Navigating fussy toddlers!

Navigating fussy toddlers!

Fussy eating can be an entirely normal stage of your child’s development and it’s important not to get anxious or worry about it.  This stage has been referred to as food neophobia, which is a fear of new foods and children often go through this stage around the age of two.  Fear not however - most toddlers will eat enough to keep them going even if they are refusing certain foods at meal times.  Focus less on what your child eats over the course of a day and more on what they eat over the course of a week.  

 

Here are our top tips for mealtimes with a fussy toddler:

 

Encourage lots of active play and exercise

Rushing around and playing lots of games will encourage your child to have a good appetite for meal times.  

 

Eat as a family when you can

Your toddler might want to only eat foods he/she has already tried as  the unknown can be scary.  By sitting down to meal times as a family, your toddler will see you eating different foods and will want to copy you or their siblings.  We suggest you serve yourselves from dishes placed in the centre of the table which will make them even more inclined to join in.  

 

Stay positive

Tell your toddler how much you're enjoying the food you're eating. You’re his role model, so if you're enthusiastic your toddler may be more willing to try them.

Practice positive reinforcement and let your toddler know how happy you are with him when he eats well. He'll enjoy the praise and it may encourage him to continue eating well. If you only give him attention when he's not eating, he may start to refuse food just to get a reaction.

If he doesn’t finish his meal within about half an hour, take the uneaten food away without commenting. He is unlikely to suddenly finish it. Just accept that he's had enough and move on.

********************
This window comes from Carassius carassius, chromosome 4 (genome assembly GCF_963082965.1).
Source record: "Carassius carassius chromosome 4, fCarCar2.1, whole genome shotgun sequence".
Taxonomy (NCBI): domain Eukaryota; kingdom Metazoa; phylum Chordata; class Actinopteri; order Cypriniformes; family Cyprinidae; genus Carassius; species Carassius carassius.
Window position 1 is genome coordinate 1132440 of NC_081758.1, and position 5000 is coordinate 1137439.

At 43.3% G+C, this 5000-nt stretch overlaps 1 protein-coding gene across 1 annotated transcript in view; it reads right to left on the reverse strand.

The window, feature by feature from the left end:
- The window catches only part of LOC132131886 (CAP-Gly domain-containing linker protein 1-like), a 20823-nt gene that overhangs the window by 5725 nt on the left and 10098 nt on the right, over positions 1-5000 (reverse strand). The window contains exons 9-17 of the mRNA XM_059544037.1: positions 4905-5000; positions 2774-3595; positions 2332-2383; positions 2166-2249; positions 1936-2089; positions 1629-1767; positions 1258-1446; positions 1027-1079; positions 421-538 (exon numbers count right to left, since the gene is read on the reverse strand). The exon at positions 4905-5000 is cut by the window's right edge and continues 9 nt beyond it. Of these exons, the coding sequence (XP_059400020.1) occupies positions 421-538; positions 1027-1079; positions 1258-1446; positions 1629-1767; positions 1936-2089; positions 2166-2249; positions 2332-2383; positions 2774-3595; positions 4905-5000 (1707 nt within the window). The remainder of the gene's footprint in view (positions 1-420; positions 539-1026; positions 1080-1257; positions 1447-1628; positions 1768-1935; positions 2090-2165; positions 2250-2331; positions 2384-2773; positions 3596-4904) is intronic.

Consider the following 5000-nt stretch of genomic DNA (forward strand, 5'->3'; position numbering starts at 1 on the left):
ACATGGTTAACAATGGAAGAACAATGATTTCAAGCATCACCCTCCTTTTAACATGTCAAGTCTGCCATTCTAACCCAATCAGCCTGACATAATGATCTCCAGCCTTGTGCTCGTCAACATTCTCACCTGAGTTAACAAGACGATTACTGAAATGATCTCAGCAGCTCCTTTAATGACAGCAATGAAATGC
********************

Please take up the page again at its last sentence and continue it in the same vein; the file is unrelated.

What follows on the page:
Avoid eating in front of the TV or other distractions

Eat away from distractions such as the television as it will make it harder for your toddler to concentrate on eating. Make mealtimes a happy occasion by chatting about lots of different things. Try to talk at a level that your toddler can understand so he can join in.

 

Make mealtimes consistent

Keep to regular meal and snack times as toddlers thrive on routine and enjoy knowing what to expect.  If you’re toddler gets too tired, he may not want to eat so keep their energy levels topped up throughout the day.  

 

Split lunch and dinner across two courses

At lunch and dinner, offer your toddler a savoury course followed by a nutritious dessert, such as fruit. After one course, he may be bored with one taste and want to try something new.

Two courses also offer your toddler two chances to take in the calories and nutrients he needs. Plus, he'll experience a wider variety of foods at each meal.

However, never bribe your toddler to eat the savoury course with the promise of the sweet one. This will only make him want the savoury foods less.
 

Give small portions

 

Toddlers can be overwhelmed by big platefuls and lose their appetite. If your toddler finishes his small portion, praise him and offer him more.

 

 

Your toddler will likely indicate to you when he’s full by:

  • keeping his mouth shut when offered food

  • saying “no” or turning his head away from the food being offered

  • pushing away a spoon, bowl or plate containing food

  • refusing to swallow food or spitting it out

  • trying to climb out of his high chair

  • crying

 

If your toddler is showing signs of being full, simply take his plate away, even if he hasn't had very much. He’ll probably fill up at the next meal or snack time if he isn't interested now.